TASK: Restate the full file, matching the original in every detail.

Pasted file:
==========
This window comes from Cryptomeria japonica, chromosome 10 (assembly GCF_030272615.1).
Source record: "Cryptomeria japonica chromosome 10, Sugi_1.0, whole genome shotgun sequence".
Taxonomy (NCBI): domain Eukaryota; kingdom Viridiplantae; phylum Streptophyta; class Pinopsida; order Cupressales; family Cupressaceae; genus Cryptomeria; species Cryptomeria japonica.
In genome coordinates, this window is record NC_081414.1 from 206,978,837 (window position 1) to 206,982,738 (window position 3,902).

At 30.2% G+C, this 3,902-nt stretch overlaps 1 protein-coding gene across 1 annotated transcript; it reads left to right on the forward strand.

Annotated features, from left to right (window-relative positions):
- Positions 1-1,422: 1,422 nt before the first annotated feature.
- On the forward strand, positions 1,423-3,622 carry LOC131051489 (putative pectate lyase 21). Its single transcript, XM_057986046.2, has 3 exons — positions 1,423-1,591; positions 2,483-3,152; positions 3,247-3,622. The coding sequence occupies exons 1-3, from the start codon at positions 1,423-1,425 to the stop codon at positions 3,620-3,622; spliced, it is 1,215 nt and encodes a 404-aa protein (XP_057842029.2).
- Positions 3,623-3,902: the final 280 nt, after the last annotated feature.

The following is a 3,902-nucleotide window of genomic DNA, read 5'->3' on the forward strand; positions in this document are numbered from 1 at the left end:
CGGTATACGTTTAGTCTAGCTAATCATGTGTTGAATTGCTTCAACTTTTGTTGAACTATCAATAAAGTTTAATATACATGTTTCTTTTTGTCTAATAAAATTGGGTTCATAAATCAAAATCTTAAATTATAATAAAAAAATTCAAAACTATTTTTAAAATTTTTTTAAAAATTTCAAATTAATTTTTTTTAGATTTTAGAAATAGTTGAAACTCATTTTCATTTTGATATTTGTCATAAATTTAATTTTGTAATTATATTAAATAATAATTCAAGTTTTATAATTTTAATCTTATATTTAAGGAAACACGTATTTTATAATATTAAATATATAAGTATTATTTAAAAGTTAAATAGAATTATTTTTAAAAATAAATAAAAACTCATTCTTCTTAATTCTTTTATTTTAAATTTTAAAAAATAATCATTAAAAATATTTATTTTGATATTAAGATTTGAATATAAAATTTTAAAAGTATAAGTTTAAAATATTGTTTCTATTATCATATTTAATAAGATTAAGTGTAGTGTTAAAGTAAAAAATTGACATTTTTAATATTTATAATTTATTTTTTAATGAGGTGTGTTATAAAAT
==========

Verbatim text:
This window comes from Cryptomeria japonica, chromosome 10 (assembly GCF_030272615.1).
Source record: "Cryptomeria japonica chromosome 10, Sugi_1.0, whole genome shotgun sequence".
Taxonomy (NCBI): domain Eukaryota; kingdom Viridiplantae; phylum Streptophyta; class Pinopsida; order Cupressales; family Cupressaceae; genus Cryptomeria; species Cryptomeria japonica.
In genome coordinates, this window is record NC_081414.1 from 206,978,837 (window position 1) to 206,982,738 (window position 3,902).

At 30.2% G+C, this 3,902-nt stretch overlaps 1 protein-coding gene across 1 annotated transcript; it reads left to right on the forward strand.

Annotated features, from left to right (window-relative positions):
- Positions 1-1,422: 1,422 nt before the first annotated feature.
- On the forward strand, positions 1,423-3,622 carry LOC131051489 (putative pectate lyase 21). Its single transcript, XM_057986046.2, has 3 exons — positions 1,423-1,591; positions 2,483-3,152; positions 3,247-3,622. The coding sequence occupies exons 1-3, from the start codon at positions 1,423-1,425 to the stop codon at positions 3,620-3,622; spliced, it is 1,215 nt and encodes a 404-aa protein (XP_057842029.2).
- Positions 3,623-3,902: the final 280 nt, after the last annotated feature.

The following is a 3,902-nucleotide window of genomic DNA, read 5'->3' on the forward strand; positions in this document are numbered from 1 at the left end:
CGGTATACGTTTAGTCTAGCTAATCATGTGTTGAATTGCTTCAACTTTTGTTGAACTATCAATAAAGTTTAATATACATGTTTCTTTTTGTCTAATAAAATTGGGTTCATAAATCAAAATCTTAAATTATAATAAAAAAATTCAAAACTATTTTTAAAATTTTTTTAAAAATTTCAAATTAATTTTTTTTAGATTTTAGAAATAGTTGAAACTCATTTTCATTTTGATATTTGTCATAAATTTAATTTTGTAATTATATTAAATAATAATTCAAGTTTTATAATTTTAATCTTATATTTAAGGAAACACGTATTTTATAATATTAAATATATAAGTATTATTTAAAAGTTAAATAGAATTATTTTTAAAAATAAATAAAAACTCATTCTTCTTAATTCTTTTATTTTAAATTTTAAAAAATAATCATTAAAAATATTTATTTTGATATTAAGATTTGAATATAAAATTTTAAAAGTATAAGTTTAAAATATTGTTTCTATTATCATATTTAATAAGATTAAGTGTAGTGTTAAAGTAAAAAATTGACATTTTTAATATTTATAATTTATTTTTTAATGAGGTGTGTTATAAAAT